The first wild turkey to come out of the Dungannon family oven wasn't simply overcooked and dry. Try more like fossilized.
"The beagle wouldn't even eat it," says Duane Dungannon, of Talent.
1 wild turkey, deboned
1 pheasant, deboned
1 quail, deboned
1 pound pork sausage
2 celery stalks
2 sprigs rosemary
1/4 cup olive oil
Seasoning rub of choice
After cleaning, plucking and deboning the birds, lay each bird out butterfly style, skin side down. Sprinkle seasoning over turkey and evenly distribute half of the sausage in a thin layer on top of the turkey. Lay pheasant, skin side down, over the sausage layer. Place remaining sausage on top of the pheasant. Place quail, skin side down, over the sausage layer.
Starting with the leg area of the turkey, roll up toward breast area. Pull both sides of the turkey in, like closing a book. Place roasting pan on top of the turkey and turn the whole thing over so the "seam" is down.
Place onion, carrots, celery and rosemary in the pan around the birds. Coat turkey with a light layer of olive oil. Sprinkle on additional seasoning rub.
Roast in a pre-heated, 325-degree oven for 2 1/2 to 3 hours or until internal temperature reads 165-170 degrees. Baste with pan drippings every 20 to 30 minutes. (Check temperature in several places to ensure a proper reading throughout.)
Let Turkpheasquail rest 30 minutes before carving/slicing.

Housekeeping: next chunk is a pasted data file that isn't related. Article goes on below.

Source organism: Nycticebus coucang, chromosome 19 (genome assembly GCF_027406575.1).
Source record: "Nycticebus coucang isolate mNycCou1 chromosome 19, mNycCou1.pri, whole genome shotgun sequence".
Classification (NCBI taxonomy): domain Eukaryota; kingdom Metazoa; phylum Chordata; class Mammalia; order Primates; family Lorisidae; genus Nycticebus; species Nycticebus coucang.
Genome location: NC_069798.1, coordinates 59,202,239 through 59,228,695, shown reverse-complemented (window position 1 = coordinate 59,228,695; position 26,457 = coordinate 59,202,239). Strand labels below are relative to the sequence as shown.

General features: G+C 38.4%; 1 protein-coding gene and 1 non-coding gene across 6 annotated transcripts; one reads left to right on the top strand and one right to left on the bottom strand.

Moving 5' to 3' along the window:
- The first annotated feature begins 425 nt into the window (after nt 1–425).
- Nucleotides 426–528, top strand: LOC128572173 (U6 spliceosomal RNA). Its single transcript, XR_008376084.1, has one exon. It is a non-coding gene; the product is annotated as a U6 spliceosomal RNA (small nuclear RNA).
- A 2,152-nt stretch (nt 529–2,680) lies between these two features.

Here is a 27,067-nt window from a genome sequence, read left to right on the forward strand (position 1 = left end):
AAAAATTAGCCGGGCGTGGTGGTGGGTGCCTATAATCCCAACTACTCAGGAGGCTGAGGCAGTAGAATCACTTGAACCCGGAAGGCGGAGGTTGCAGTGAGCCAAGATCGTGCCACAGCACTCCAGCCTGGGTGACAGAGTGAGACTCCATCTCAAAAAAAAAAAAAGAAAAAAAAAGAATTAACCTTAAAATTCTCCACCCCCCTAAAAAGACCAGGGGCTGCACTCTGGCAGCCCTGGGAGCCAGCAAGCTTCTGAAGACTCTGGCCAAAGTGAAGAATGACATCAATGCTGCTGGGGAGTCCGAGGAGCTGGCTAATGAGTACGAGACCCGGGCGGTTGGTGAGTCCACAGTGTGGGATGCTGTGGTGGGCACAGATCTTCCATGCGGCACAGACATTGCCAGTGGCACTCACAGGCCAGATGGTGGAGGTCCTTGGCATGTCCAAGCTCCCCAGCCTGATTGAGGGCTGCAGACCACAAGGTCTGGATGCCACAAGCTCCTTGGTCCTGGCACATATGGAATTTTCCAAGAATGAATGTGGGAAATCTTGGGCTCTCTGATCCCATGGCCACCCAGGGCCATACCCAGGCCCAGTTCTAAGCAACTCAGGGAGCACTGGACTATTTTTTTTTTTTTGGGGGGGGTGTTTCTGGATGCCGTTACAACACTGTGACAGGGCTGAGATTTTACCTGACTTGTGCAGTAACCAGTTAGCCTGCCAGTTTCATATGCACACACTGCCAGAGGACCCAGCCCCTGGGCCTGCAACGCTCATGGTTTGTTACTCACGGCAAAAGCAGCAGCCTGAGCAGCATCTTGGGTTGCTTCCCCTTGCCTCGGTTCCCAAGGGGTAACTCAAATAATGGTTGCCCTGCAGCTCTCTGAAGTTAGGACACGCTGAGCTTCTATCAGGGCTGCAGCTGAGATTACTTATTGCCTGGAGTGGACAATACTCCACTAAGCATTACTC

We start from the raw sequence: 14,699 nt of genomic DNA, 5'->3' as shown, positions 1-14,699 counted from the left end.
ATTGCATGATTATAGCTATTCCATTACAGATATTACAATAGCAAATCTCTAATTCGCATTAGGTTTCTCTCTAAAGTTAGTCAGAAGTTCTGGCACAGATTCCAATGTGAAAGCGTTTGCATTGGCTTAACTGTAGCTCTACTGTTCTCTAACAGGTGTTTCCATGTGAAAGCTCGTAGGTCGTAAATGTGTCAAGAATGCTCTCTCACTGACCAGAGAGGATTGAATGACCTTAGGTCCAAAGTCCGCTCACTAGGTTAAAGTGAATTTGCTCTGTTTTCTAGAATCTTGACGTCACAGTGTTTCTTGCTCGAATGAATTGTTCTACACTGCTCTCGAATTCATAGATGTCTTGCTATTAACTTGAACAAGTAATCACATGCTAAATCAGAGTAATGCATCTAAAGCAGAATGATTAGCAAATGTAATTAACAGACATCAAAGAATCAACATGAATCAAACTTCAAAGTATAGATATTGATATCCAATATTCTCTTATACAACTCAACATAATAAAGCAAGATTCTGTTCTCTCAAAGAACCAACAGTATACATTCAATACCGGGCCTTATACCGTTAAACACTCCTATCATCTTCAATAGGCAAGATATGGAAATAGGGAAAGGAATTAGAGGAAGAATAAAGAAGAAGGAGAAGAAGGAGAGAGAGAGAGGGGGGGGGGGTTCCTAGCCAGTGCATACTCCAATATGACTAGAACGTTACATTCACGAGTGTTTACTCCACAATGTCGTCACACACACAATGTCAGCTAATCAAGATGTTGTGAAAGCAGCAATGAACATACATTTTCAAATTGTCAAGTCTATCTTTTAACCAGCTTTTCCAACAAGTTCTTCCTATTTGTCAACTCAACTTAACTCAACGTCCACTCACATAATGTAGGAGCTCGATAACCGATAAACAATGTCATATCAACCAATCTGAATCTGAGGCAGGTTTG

Recipe Note: Any combination of game bird and waterfowl can be used in this recipe. Bird breasts can be used in place of the whole, deboned bird (with the exception of the turkey, it must be used whole).
— Recipe from
It was a pretty embarrassing way of rewarding some extended family members who had invited Dungannon to hunt wild Rio Grandes on their property, yet somebody had to at least try it.
"I choked some down and got the worst case of heartburn I ever had," he says.
"You've heard of Montezuma's revenge," he says. "This was Rio Grande revenge."
Relatives notwithstanding, Oregon hunters don't need a bottle of Wild Turkey to make their wild turkey palatable this Thanksgiving.
Seasoned turkey hunters say following a litany of wild turkey do's and don'ts can ensure that the gobblers they shoot this fall will actually be gobbled at their table without killing taste buds or igniting gastric revolutions.
"Wild turkeys really have a bad rap," says Tiffany Haugen, a Wilsonville author whose latest cookbook, "Cooking Game Birds," should be on sale as early as Thanksgiving weekend. "I always hear people complain that they're too tough, too dry.
"I think a lot of people are afraid they need to cook the wild out of it, and that's just not the case," Haugen says.
Perhaps the most significant error hunter/cooks make begins the second they shoot their turkeys. They should be gutted, field-dressed, cleaned and cooled as quickly as possible.
These birds have small bones and thin membranes, so the meat can become quickly flawed to a point where marinades and other cooking versions of deodorant simply can't save it.